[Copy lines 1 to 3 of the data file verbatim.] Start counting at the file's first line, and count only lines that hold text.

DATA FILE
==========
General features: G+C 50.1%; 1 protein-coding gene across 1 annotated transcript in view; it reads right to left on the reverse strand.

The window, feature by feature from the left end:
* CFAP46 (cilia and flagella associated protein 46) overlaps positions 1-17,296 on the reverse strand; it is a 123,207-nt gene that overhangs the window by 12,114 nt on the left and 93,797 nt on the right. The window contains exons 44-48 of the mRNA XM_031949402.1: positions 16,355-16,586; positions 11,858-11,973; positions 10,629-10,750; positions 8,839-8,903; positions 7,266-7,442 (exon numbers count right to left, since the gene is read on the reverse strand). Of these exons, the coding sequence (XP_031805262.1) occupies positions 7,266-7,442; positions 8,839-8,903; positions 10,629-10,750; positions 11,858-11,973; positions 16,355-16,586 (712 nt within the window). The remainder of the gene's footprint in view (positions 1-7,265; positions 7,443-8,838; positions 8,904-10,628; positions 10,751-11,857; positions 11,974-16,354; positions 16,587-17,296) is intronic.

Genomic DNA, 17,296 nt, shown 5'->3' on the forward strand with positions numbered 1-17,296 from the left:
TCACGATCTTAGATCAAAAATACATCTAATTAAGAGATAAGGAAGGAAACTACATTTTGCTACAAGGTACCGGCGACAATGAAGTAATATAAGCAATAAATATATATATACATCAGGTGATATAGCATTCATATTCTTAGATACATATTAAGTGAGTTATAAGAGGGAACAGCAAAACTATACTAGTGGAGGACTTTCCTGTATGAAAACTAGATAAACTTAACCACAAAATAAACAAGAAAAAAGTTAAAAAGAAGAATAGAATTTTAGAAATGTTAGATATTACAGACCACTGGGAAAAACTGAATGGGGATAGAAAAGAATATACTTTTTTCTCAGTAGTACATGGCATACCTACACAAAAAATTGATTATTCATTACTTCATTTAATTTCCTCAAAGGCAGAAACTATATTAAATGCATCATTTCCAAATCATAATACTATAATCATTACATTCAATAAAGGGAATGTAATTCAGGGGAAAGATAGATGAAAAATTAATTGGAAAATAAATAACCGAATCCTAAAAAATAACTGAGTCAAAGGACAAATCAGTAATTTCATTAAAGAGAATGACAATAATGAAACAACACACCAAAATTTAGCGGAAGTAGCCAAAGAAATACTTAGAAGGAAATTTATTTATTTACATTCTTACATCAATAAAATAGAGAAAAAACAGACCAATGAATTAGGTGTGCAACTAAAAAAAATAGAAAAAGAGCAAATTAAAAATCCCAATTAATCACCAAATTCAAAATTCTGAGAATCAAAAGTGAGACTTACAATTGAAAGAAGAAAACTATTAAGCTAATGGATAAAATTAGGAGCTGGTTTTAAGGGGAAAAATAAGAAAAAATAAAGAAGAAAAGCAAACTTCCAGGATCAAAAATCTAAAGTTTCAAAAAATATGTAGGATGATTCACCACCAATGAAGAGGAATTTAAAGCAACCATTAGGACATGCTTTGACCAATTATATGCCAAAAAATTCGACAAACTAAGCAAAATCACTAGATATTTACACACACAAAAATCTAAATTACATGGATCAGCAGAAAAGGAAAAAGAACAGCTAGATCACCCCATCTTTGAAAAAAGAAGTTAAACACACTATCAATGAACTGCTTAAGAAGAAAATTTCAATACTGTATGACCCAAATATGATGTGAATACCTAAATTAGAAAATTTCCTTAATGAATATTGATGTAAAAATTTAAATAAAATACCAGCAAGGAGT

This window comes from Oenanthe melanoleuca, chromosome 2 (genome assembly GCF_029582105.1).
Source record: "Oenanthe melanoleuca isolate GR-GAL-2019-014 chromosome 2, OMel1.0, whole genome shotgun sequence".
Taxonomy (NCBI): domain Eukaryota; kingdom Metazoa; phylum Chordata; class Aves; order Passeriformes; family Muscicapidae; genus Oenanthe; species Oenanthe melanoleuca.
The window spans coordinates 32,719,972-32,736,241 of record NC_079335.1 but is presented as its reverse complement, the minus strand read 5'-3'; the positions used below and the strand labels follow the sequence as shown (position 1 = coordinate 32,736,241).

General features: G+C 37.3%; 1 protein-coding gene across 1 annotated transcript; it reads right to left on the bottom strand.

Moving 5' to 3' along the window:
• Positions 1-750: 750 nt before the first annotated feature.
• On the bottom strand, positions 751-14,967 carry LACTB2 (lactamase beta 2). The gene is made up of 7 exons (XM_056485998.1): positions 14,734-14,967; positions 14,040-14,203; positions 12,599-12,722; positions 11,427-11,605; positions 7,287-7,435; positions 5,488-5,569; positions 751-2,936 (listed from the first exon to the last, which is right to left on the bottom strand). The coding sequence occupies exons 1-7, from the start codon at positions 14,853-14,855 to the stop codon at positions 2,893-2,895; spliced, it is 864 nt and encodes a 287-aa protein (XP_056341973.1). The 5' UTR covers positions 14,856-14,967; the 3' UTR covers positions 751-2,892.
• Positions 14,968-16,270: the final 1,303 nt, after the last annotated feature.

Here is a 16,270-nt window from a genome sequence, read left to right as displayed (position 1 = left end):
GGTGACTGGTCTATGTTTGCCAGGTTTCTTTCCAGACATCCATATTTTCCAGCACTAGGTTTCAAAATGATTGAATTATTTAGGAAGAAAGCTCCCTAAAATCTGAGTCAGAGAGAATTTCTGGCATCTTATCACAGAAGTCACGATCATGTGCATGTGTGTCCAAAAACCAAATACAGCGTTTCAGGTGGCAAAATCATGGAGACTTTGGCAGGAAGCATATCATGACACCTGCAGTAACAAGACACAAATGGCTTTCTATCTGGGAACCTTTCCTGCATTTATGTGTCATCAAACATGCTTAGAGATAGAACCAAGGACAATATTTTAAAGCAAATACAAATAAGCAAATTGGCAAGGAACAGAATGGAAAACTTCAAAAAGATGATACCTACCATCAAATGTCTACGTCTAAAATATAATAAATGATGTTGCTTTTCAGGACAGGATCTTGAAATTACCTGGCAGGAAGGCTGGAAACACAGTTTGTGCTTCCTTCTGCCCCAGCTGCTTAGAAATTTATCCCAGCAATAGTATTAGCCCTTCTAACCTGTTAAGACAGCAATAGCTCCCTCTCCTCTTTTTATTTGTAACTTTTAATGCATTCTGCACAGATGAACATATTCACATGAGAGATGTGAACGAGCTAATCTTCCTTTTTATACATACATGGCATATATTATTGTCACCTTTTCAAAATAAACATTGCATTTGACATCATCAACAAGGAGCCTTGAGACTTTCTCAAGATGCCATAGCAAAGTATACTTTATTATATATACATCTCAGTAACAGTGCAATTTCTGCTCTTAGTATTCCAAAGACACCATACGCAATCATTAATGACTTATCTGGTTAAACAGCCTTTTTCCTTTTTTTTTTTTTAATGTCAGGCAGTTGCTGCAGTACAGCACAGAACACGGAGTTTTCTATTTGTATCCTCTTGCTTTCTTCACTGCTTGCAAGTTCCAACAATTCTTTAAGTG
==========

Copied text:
General features: G+C 50.1%; 1 protein-coding gene across 1 annotated transcript in view; it reads right to left on the reverse strand.

The window, feature by feature from the left end:
* CFAP46 (cilia and flagella associated protein 46) overlaps positions 1-17,296 on the reverse strand; it is a 123,207-nt gene that overhangs the window by 12,114 nt on the left and 93,797 nt on the right. The window contains exons 44-48 of the mRNA XM_031949402.1: positions 16,355-16,586; positions 11,858-11,973; positions 10,629-10,750; positions 8,839-8,903; positions 7,266-7,442 (exon numbers count right to left, since the gene is read on the reverse strand). Of these exons, the coding sequence (XP_031805262.1) occupies positions 7,266-7,442; positions 8,839-8,903; positions 10,629-10,750; positions 11,858-11,973; positions 16,355-16,586 (712 nt within the window). The remainder of the gene's footprint in view (positions 1-7,265; positions 7,443-8,838; positions 8,904-10,628; positions 10,751-11,857; positions 11,974-16,354; positions 16,587-17,296) is intronic.